Several hundred people gathered to question police and Ald. Tom Tunney (44th) about a recent spate of violence in the Boystown neighborhood. Others expressed concern that minorities from outside the neighborhood are unfairly being targeted.
Several hundred people gathered Wednesday night in Chicago's Lakeview neighborhood to question police and the alderman about their plans to ensure safety in the wake of a seemingly-increased level of violence.
The residents, mostly from the Boystown area, came together at the Inter-American Elementary Magnet School just days after the highly-publicized beating and attack of a man late Sunday night. It was the third reported attack in three weeks.
Police said the attacks weren't connected and said crime levels in the area are steady and under control. Still, there was a collective anger directed at authorities and Ald. Tom Tunney (44th) for their handling of the perceived increase in crime.
"Commander and alderman, please stop trying to insist that Boystown is a safe neighborhood. The media is listening now and the attacks speak loud and clear: Boystown is a danger zone," resident Kevin O'Brien said, eliciting applause.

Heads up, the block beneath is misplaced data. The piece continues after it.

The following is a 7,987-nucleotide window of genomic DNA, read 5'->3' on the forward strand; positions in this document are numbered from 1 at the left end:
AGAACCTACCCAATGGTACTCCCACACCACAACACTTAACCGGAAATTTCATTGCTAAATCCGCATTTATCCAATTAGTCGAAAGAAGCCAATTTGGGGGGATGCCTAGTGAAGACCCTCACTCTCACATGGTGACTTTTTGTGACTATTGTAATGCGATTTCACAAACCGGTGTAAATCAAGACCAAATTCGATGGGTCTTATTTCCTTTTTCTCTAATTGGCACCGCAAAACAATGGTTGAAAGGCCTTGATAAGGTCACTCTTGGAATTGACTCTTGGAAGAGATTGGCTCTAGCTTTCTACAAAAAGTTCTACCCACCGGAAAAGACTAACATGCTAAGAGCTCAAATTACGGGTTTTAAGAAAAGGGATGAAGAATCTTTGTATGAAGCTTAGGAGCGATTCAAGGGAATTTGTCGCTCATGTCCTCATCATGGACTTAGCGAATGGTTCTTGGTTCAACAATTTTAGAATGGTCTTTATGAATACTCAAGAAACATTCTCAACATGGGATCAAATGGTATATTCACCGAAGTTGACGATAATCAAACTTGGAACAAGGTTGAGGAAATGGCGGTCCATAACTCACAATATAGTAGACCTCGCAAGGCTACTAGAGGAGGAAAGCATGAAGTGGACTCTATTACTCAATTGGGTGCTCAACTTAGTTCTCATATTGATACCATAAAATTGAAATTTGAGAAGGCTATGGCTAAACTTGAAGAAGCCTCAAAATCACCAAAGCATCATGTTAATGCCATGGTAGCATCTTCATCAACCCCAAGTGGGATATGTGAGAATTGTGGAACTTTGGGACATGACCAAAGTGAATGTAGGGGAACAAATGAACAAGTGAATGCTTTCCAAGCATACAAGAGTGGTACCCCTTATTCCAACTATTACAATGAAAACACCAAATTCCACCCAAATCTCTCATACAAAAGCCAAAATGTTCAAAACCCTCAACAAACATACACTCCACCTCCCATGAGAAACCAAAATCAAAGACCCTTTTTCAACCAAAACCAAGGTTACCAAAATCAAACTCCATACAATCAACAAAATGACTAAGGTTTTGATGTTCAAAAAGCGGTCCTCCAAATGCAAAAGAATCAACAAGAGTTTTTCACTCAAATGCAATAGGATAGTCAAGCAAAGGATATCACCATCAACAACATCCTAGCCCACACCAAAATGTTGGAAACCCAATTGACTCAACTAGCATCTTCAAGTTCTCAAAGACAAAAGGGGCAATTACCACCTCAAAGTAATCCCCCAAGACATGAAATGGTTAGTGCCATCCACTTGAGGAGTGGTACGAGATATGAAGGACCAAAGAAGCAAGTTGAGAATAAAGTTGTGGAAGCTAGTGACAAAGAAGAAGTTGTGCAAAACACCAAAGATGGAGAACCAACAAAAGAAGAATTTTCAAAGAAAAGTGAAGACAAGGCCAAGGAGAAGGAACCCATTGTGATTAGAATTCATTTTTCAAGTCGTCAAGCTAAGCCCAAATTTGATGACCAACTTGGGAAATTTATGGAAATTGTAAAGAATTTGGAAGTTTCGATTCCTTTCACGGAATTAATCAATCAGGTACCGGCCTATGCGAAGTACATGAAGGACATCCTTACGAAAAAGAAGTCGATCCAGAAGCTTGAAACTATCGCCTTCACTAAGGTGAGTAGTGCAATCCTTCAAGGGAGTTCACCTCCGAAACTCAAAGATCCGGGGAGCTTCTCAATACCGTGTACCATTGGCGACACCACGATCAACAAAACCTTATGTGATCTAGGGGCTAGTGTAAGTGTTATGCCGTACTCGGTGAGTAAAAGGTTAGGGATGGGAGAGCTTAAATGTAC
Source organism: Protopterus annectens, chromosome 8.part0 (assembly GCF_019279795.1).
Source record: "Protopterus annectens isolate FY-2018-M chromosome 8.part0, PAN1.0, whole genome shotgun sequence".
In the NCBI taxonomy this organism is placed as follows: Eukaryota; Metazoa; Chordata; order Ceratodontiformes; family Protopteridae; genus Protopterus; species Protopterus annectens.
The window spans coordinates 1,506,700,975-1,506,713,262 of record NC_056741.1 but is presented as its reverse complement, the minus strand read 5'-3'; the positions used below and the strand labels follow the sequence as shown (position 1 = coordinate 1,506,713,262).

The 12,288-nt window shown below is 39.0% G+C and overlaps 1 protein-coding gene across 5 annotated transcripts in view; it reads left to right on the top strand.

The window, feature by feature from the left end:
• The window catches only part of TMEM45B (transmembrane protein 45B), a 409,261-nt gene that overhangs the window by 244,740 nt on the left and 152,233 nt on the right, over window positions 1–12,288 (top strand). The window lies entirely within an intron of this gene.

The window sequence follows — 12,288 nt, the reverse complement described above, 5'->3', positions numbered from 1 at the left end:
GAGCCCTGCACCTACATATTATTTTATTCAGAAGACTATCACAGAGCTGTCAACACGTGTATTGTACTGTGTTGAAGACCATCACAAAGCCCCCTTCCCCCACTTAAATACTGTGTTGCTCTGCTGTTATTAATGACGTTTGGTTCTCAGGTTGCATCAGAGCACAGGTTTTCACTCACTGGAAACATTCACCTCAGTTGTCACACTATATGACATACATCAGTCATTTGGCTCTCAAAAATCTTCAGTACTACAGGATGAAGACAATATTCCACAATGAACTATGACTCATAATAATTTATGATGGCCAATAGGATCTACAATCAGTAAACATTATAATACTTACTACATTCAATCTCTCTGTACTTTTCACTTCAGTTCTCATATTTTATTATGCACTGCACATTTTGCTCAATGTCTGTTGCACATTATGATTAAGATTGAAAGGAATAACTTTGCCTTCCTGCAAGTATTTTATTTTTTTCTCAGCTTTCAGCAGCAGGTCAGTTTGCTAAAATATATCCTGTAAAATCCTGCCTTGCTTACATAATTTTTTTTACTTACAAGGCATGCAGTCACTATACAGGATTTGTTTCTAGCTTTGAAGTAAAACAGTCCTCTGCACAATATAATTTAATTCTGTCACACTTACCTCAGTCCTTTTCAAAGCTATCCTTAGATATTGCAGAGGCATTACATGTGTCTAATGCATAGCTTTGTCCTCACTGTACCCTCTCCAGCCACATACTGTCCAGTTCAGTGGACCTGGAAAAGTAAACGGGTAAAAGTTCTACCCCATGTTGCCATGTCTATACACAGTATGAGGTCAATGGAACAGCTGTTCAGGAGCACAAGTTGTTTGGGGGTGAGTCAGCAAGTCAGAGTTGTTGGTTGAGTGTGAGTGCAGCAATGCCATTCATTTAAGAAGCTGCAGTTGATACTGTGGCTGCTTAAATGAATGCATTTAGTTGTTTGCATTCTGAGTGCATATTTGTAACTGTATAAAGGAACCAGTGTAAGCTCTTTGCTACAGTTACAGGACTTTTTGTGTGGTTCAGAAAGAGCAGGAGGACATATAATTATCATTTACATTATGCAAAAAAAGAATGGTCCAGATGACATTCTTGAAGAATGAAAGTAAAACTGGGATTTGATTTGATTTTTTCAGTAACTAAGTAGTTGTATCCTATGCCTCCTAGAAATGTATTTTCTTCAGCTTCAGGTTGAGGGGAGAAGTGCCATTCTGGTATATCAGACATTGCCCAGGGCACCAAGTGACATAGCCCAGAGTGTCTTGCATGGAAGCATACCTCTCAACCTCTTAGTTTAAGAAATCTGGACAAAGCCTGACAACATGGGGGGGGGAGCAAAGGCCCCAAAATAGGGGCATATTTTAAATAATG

Separately, Tunney refuted the notion, saying violence in the community isn't new and that its prevention has been a focus for years. He said he'd like more officers in the busy business district and is working with officials about making that a reality.
"We're here to keep the neighborhood safe for the residents, for the visitors and for the diversity that makes this community special," said Tunney.
Outside, a group of protestors argued residents are unfairly blaming the incidents on minorities who visit from other neighborhoods.
"You cannot take these people that committed this act of violence -- it was violence, but you cannot use this as a way to profile people," said Joshua McCool with the group Gender Just.
The next CAPS meeting is scheduled for August 3.